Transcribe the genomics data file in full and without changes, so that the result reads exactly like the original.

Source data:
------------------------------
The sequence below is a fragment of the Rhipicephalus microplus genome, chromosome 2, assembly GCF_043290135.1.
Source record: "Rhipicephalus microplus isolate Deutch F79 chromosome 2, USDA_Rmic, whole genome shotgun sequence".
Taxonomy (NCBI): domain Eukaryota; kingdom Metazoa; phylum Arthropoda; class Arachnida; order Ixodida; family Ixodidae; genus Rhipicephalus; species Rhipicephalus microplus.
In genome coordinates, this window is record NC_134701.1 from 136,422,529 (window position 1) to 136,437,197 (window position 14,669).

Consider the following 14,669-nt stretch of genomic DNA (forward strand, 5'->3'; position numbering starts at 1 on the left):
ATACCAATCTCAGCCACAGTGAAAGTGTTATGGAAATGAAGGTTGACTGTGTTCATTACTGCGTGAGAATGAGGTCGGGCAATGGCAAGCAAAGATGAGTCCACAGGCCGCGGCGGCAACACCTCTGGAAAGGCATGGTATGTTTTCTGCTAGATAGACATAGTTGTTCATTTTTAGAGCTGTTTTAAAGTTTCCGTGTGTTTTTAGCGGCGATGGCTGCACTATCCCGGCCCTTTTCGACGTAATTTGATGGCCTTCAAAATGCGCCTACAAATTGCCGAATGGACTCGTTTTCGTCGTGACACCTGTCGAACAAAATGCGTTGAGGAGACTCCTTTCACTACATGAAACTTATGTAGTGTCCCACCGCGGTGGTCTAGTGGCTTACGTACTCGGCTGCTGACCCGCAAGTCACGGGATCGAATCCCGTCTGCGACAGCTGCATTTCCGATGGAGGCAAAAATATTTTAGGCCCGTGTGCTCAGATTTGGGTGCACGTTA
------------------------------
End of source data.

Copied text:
The sequence below is a fragment of the Rhipicephalus microplus genome, chromosome 2, assembly GCF_043290135.1.
Source record: "Rhipicephalus microplus isolate Deutch F79 chromosome 2, USDA_Rmic, whole genome shotgun sequence".
Taxonomy (NCBI): domain Eukaryota; kingdom Metazoa; phylum Arthropoda; class Arachnida; order Ixodida; family Ixodidae; genus Rhipicephalus; species Rhipicephalus microplus.
In genome coordinates, this window is record NC_134701.1 from 136,422,529 (window position 1) to 136,437,197 (window position 14,669).

Consider the following 14,669-nt stretch of genomic DNA (forward strand, 5'->3'; position numbering starts at 1 on the left):
ATACCAATCTCAGCCACAGTGAAAGTGTTATGGAAATGAAGGTTGACTGTGTTCATTACTGCGTGAGAATGAGGTCGGGCAATGGCAAGCAAAGATGAGTCCACAGGCCGCGGCGGCAACACCTCTGGAAAGGCATGGTATGTTTTCTGCTAGATAGACATAGTTGTTCATTTTTAGAGCTGTTTTAAAGTTTCCGTGTGTTTTTAGCGGCGATGGCTGCACTATCCCGGCCCTTTTCGACGTAATTTGATGGCCTTCAAAATGCGCCTACAAATTGCCGAATGGACTCGTTTTCGTCGTGACACCTGTCGAACAAAATGCGTTGAGGAGACTCCTTTCACTACATGAAACTTATGTAGTGTCCCACCGCGGTGGTCTAGTGGCTTACGTACTCGGCTGCTGACCCGCAAGTCACGGGATCGAATCCCGTCTGCGACAGCTGCATTTCCGATGGAGGCAAAAATATTTTAGGCCCGTGTGCTCAGATTTGGGTGCACGTTA